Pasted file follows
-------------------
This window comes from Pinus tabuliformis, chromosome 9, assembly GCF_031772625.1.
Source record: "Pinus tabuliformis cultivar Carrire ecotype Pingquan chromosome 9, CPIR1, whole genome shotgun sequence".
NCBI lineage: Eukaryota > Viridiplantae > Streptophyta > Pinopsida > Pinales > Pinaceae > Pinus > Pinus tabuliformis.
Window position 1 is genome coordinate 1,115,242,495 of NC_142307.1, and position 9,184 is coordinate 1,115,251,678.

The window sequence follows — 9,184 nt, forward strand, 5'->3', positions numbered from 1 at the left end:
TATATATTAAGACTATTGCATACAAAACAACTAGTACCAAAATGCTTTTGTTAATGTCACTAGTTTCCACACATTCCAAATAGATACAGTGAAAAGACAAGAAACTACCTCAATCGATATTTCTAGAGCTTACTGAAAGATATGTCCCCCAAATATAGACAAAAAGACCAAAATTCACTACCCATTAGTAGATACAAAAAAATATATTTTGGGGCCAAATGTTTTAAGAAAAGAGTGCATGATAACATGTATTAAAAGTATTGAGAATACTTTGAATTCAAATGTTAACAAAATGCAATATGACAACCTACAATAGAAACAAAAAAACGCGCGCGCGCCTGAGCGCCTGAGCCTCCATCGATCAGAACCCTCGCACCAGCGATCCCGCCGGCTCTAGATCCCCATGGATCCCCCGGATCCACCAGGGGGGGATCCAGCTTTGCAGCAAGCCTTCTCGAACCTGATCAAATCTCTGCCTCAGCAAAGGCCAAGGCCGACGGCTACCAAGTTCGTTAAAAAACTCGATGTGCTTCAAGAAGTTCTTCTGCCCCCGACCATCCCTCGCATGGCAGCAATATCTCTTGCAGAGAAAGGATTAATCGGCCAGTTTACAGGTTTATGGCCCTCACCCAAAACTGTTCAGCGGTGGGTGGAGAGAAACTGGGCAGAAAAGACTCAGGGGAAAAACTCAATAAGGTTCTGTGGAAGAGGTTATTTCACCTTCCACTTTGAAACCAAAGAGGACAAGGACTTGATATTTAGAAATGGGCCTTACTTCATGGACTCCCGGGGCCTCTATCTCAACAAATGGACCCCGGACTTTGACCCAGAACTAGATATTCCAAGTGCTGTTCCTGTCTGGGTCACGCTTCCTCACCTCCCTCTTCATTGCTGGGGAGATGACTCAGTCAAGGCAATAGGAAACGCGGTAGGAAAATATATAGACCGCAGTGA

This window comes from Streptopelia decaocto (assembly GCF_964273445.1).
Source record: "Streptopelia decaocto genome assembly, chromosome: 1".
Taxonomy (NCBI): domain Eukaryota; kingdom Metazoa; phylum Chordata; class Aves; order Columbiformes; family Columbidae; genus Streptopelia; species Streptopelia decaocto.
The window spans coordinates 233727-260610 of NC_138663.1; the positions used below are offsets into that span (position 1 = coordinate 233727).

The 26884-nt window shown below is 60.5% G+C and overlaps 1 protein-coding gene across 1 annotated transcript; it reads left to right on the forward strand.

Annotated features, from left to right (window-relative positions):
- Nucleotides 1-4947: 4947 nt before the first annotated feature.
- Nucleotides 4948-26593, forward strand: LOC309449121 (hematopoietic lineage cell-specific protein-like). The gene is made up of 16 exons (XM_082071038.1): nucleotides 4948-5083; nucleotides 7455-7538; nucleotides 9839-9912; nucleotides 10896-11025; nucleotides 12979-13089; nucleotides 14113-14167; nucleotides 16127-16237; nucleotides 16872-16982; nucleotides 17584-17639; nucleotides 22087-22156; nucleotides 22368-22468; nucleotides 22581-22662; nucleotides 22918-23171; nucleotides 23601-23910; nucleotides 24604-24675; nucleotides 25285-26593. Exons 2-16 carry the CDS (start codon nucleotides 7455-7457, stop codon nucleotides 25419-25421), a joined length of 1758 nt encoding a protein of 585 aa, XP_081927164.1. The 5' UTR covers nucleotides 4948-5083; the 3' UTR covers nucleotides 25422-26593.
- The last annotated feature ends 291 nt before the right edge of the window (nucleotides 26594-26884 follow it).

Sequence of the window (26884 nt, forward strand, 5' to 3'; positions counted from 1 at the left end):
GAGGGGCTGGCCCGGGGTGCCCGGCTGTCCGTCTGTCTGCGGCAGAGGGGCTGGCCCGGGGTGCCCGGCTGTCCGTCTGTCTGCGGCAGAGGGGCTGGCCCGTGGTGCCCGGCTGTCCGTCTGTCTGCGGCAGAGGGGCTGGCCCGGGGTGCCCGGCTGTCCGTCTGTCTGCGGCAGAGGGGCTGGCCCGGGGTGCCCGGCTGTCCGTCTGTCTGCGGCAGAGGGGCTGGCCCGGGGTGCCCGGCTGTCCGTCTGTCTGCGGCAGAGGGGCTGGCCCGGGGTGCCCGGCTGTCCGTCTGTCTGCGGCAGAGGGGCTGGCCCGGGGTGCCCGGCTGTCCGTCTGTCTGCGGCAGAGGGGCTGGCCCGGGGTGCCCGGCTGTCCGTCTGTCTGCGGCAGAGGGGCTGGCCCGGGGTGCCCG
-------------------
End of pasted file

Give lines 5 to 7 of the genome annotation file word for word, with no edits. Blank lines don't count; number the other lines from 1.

The window sequence follows — 9,184 nt, forward strand, 5'->3', positions numbered from 1 at the left end:
TATATATTAAGACTATTGCATACAAAACAACTAGTACCAAAATGCTTTTGTTAATGTCACTAGTTTCCACACATTCCAAATAGATACAGTGAAAAGACAAGAAACTACCTCAATCGATATTTCTAGAGCTTACTGAAAGATATGTCCCCCAAATATAGACAAAAAGACCAAAATTCACTACCCATTAGTAGATACAAAAAAATATATTTTGGGGCCAAATGTTTTAAGAAAAGAGTGCATGATAACATGTATTAAAAGTATTGAGAATACTTTGAATTCAAATGTTAACAAAATGCAATATGACAACCTACAATAGAAACAAAAAAACGCGCGCGCGCCTGAGCGCCTGAGCCTCCATCGATCAGAACCCTCGCACCAGCGATCCCGCCGGCTCTAGATCCCCATGGATCCCCCGGATCCACCAGGGGGGGATCCAGCTTTGCAGCAAGCCTTCTCGAACCTGATCAAATCTCTGCCTCAGCAAAGGCCAAGGCCGACGGCTACCAAGTTCGTTAAAAAACTCGATGTGCTTCAAGAAGTTCTTCTGCCCCCGACCATCCCTCGCATGGCAGCAATATCTCTTGCAGAGAAAGGATTAATCGGCCAGTTTACAGGTTTATGGCCCTCACCCAAAACTGTTCAGCGGTGGGTGGAGAGAAACTGGGCAGAAAAGACTCAGGGGAAAAACTCAATAAGGTTCTGTGGAAGAGGTTATTTCACCTTCCACTTTGAAACCAAAGAGGACAAGGACTTGATATTTAGAAATGGGCCTTACTTCATGGACTCCCGGGGCCTCTATCTCAACAAATGGACCCCGGACTTTGACCCAGAACTAGATATTCCAAGTGCTGTTCCTGTCTGGGTCACGCTTCCTCACCTCCCTCTTCATTGCTGGGGAGATGACTCAGTCAAGGCAATAGGAAACGCGGTAGGAAAATATATAGACCGCAGTGA

This window comes from Streptopelia decaocto (assembly GCF_964273445.1).